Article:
Milk thistle, scientific name silybum marianum, is a plant of the Asteraceae family, the same as the artichoke and dandelion, and is a remedy known and used for more than 2000 years. Science has dedicated several studies aimed at verifying and investigating the health properties of milk thistle. Today we will talk about the benefits of milk thistle and we will do so based on the latest scientific research.
Milk thistle for the liver
Milk thistle is very effective for protecting the liver and stimulating detoxification processes. In fact, the whole plant contains a compound called silymarin, the highest concentration of which is found in the fruits and seeds of milk thistle. Silymarin counteracts liver fibrosis and protects the liver from damage from toxins and drugs (Abenavoli et al, Phytother Res, 2010). This substance contained in milk thistle improves liver function and helps protect healthy cells, also being useful in cases of fatty liver (Gillessen et al, Adv Ther, 2020 - Hashem et al, Drugs Context, 2023). In people with diabetes and liver damage, milk thistle allowed to reduce the signs of liver dysfunction and to improve blood sugar levels (Gillessen et al, Adv Ther, 2020).
Milk thistle against cellular degeneration and aging processes
The active ingredient of milk thistle, silymarin, is antioxidant and anti-inflammatory, counteracts aging processes and cellular degeneration, inhibiting their formation and progression (Emadi et al, Iran J Basic Med Sci, 2022). Studies have observed that milk thistle tea has a greater antioxidant action than that of black tea (Aziz et al, Food Sci Nutr, 2021).
Milk thistle, cholesterol and diabetes
Milk thistle and brain
Milk thistle and its active ingredient silymarin have shown an interesting neuroprotective action, known by tradition and demonstrated in recent years also by science (Devi et al, Curr Drug Targets, 2017). This action can be traced back, in particular, to the ability to counteract neuroinflammation and free radical damage at the brain level, to stimulate the vitality of neurons, to regulate neurotransmitters and reduce the number of neurotoxic aggregates of beta amyloid proteins, the hallmark of Alzheimer's (Devi et al, Curr Drug Targets, 2017). Therefore, milk thistle and silymarin contribute to counteracting brain aging processes and neurodegeneration (Galhardi et al, Food Chem Toxicol, 2009).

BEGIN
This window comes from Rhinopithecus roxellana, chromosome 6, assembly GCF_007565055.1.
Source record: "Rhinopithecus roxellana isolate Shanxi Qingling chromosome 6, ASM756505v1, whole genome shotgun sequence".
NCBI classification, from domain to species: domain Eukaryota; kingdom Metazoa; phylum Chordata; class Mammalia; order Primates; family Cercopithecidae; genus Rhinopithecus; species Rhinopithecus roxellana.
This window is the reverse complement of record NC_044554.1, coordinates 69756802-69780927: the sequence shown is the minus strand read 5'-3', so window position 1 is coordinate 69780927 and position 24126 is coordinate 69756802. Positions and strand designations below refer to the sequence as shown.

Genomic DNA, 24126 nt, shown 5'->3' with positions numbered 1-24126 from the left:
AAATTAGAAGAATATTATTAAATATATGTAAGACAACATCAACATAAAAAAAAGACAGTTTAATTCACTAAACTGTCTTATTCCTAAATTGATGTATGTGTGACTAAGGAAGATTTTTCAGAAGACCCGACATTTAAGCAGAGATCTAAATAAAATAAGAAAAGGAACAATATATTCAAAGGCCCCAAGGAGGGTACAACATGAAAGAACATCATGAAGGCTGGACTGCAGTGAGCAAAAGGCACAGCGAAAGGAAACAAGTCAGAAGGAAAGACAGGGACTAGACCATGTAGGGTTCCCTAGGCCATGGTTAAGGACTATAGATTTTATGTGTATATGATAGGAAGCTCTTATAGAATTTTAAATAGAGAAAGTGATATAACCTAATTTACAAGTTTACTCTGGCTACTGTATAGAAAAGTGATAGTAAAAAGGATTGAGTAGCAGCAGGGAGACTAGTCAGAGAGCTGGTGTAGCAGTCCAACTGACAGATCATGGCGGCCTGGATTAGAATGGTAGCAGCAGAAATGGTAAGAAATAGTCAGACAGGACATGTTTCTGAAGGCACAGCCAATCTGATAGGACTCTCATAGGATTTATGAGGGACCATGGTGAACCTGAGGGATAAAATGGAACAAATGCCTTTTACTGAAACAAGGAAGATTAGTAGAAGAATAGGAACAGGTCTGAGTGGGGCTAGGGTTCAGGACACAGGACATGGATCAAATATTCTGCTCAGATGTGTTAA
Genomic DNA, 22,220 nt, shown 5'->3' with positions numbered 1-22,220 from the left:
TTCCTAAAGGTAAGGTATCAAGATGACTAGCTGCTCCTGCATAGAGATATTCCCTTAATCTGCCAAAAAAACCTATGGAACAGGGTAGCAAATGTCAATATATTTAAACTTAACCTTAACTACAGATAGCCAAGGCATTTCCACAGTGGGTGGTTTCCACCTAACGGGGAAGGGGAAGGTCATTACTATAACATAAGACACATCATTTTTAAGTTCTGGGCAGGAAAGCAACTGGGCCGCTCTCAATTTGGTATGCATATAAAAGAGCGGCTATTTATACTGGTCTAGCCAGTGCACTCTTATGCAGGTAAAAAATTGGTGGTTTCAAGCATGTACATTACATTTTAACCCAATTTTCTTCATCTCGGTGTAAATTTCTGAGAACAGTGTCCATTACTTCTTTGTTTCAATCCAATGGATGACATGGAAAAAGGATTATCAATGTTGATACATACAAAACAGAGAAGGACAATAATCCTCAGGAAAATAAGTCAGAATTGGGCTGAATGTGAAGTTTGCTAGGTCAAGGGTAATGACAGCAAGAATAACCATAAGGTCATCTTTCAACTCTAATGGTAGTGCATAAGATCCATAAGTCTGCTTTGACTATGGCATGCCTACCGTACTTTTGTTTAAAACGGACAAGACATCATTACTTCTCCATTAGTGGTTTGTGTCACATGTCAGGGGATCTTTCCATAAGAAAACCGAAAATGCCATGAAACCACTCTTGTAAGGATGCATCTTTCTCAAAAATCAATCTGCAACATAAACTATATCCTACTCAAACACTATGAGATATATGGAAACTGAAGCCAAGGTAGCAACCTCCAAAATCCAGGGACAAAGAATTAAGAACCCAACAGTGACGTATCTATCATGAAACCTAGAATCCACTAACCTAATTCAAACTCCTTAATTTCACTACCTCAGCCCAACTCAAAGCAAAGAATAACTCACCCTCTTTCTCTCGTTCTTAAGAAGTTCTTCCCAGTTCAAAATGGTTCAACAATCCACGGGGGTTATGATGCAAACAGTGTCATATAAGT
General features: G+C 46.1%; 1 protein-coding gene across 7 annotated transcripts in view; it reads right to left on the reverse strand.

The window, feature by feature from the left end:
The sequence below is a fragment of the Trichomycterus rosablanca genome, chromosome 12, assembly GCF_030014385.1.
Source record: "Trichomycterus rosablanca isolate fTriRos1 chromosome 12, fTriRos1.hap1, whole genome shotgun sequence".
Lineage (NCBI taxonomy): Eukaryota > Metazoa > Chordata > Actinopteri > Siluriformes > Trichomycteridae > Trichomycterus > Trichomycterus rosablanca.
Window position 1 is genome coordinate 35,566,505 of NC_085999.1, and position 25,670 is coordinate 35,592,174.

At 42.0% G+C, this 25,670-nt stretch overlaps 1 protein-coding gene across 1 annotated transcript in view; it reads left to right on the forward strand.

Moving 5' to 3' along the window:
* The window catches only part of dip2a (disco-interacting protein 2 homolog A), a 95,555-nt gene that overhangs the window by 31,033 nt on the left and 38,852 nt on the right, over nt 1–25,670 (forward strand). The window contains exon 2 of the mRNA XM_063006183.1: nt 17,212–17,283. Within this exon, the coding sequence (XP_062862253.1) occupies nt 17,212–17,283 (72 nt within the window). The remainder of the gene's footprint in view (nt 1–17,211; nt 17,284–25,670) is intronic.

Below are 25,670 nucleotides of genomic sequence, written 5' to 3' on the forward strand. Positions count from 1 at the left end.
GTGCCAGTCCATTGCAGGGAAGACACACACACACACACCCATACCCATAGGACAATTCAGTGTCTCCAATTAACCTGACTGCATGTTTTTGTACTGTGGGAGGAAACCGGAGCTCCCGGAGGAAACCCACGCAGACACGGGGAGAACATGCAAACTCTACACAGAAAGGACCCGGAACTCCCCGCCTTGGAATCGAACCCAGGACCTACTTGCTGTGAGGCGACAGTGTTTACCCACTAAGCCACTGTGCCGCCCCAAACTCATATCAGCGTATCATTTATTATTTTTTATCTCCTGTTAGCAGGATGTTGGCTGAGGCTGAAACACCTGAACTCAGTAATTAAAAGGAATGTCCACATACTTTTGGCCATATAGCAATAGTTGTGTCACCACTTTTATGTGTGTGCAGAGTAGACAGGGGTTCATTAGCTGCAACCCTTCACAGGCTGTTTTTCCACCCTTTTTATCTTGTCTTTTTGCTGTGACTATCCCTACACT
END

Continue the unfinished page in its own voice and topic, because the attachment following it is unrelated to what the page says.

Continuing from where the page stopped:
Milk thistle and bone health
According to studies, milk thistle also protects bone health, counteracting bone loss and osteoporosis, even in post-menopausal women, when estrogen deficiency increases the risk of bone fragility (Kim et al, Biomed Res Int, 2013).
Milk thistle, other uses
As the famous herbalist Messegue states, milk thistle comes to the rescue in cases of constipation, poor appetite, but also a feeling of generalized tiredness thanks to its tonic action, asthma, allergies and nausea, even carsickness (Messegue, my herbarium).
Milk thistle, how to take it
Milk thistle can be found in herbalist's shops and pharmacies in the form of capsules, extracts, tinctures and preparations for herbal teas. Always try to stock up on shops you know and that sell quality products, as possible contamination of toxins and pesticides in milk thistle-based products that are not well tested and of low quality cannot be ruled out (Fenclova et al, Scientific Reports, 2019). As for the preparation of herbal teas, here is the recipe for milk thistle tea. Bring a cup of water to the boil, remove from the heat and add a teaspoon of the plant. Leave to infuse for ten minutes, then filter.
Milk thistle, warnings
Studies on silymarin, the compound contained in milk thistle, have shown that the remedy is generally safe and well tolerated. There are few studies on its safety during pregnancy and breastfeeding and therefore, pending further clarity, it is best to avoid milk thistle in these phases. The interaction of milk thistle with medicines is minimal but exists, it is therefore always necessary to ask your doctor for advice if you are taking medicines and intend to start treatment with milk thistle (Soleimani et al, Phytother Res, 2019).